I'm using unsigned 16 bit integers (uint16_t) so I'd assume that will work?

No it will not.

your input values are in the range "1080 and 1750" squaring it gives values between 1 and 4 million, will not fit in an 16 bit.

OK the subtraction of 1080 makes it max 700^2 == 490.000 which still will not fit in a 16 bit int by a factor 7.

However if you persist to do only 16 bit math and you accept a (~1%) error you could apply the division in steps to keep the result under max unint16. The prices is less accuracy and some "staircasing" in the graph due to less distinct values. I used a spreadsheet to model the results below.

(original code, 2 long multiplies and one long division)

long t = x-1080;

t = t * t * 10;

y = t / 8978 + 1500; (will have 445 distinct values)

Note: 8978 = 2x67x67 t = x-1080; // t = 0..700

t = t/67; // t = 0..11 (oops only 12 distinct values BAD)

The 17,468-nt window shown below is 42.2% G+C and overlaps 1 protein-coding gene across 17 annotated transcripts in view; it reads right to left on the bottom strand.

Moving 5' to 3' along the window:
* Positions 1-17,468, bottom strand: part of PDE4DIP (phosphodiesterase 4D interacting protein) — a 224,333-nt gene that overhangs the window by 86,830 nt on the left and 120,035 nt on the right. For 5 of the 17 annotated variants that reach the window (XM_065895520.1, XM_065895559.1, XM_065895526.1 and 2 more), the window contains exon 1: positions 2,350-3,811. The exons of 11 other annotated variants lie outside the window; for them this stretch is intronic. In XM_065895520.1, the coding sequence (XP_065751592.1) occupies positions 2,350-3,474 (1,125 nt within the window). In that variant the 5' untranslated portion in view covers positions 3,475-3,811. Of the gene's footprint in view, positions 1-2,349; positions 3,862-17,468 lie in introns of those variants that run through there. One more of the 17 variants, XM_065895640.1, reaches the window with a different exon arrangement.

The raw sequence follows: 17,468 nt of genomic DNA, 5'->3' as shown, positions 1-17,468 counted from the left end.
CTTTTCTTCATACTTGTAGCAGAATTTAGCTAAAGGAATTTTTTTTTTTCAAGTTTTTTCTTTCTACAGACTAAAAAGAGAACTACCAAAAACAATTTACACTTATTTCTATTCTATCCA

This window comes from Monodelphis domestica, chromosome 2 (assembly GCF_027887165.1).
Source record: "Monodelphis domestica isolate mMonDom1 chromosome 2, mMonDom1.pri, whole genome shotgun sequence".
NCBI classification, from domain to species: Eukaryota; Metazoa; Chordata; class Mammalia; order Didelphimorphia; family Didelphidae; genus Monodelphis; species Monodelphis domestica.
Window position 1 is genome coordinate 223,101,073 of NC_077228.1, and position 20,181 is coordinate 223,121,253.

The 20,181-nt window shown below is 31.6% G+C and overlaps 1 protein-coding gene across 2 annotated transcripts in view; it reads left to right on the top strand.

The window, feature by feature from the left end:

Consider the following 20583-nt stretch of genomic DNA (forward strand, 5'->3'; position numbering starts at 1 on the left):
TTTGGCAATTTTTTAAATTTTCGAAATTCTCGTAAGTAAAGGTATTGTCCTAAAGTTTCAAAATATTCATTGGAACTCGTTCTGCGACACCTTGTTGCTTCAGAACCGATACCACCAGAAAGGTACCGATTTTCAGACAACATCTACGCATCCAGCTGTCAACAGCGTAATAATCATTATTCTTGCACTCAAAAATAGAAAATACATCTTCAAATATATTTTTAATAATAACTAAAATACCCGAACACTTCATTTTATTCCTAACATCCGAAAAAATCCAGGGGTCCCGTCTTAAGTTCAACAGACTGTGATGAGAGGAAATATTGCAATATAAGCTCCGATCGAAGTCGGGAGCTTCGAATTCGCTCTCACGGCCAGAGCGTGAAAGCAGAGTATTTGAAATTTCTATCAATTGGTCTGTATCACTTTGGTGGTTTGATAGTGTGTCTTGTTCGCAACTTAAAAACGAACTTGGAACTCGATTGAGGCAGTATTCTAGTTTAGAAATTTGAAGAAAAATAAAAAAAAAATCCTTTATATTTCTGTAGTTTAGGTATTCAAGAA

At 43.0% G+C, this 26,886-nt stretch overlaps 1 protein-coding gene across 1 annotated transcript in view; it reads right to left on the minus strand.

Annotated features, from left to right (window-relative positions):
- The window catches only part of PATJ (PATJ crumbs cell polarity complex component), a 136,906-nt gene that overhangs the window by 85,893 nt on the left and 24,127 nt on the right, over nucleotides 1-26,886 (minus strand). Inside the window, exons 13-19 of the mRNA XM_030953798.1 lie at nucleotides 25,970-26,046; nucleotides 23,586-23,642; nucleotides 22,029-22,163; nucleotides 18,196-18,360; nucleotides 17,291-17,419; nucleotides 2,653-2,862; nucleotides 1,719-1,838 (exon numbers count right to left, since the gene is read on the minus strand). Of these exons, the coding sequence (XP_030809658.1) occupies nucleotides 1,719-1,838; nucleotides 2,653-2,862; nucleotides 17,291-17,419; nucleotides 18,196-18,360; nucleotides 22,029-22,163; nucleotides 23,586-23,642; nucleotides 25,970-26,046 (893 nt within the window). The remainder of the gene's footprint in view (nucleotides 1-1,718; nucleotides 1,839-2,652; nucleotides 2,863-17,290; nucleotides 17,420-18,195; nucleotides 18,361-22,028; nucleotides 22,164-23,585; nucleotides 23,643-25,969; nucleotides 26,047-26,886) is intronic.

t = t * t * 5;

y = t + 1500; // still only 12 distinct values TOO ROUGH

8978 is almost 8980 = 2.2.5.449 t = x-1080; // t = 0..700

t1 = t/2; // t1 = 0..350 (350 distinct values OK!)

t2 = t/5; // t2 = 0..140 (140 disctinct values OK!)

*note that using two distinct dividers give more distinct values in the end.*t = t1 * t2; // t = 0..44890

t = t / 89; // (remaining factors result in => 2*449/10 = 89 (328 distinct values)

t = t + 1500;

if (t > 2000) t = 2000; // max error is 4

Other

8978 is ~8982 = 2.3.3.499 ===> using 2 and 3 will result in an overflow (700^2 /6 >> 65535)

===> using 3 and 6 will give less distinct values than 2 and 5

===> using 1 and 9 is interesting as you need one division less! and it will map 1750 on 2000

t = x-1080; // t = 0..700

t1 = t/9; // t1 = 0..77

t = t1 * t; // t = 0..49580

t = t / 99; // 280 distinct values

t = t + 1500;

So using these values produces slightly less distinct values but its codesize is also less (faster) AND still using only 16 bit math!.

another one to consider

8978 is ~8976 = 2.2.2.2.3.11.17==> using 2 and 4 is interesting as two divisions would result in a shift (fast)

t = x-1080;

t1 = t/2;

t2 = t/4;

t = t1 * t2; // t = 0..55945

t = t / 111; // => 262 distinct values (max error 6)

t = t + 1500;

if (t > 2000) t = 2000;

Epilog:If small errors are acceptable one can improve the speed and the footprint of the algorithm quite a lot.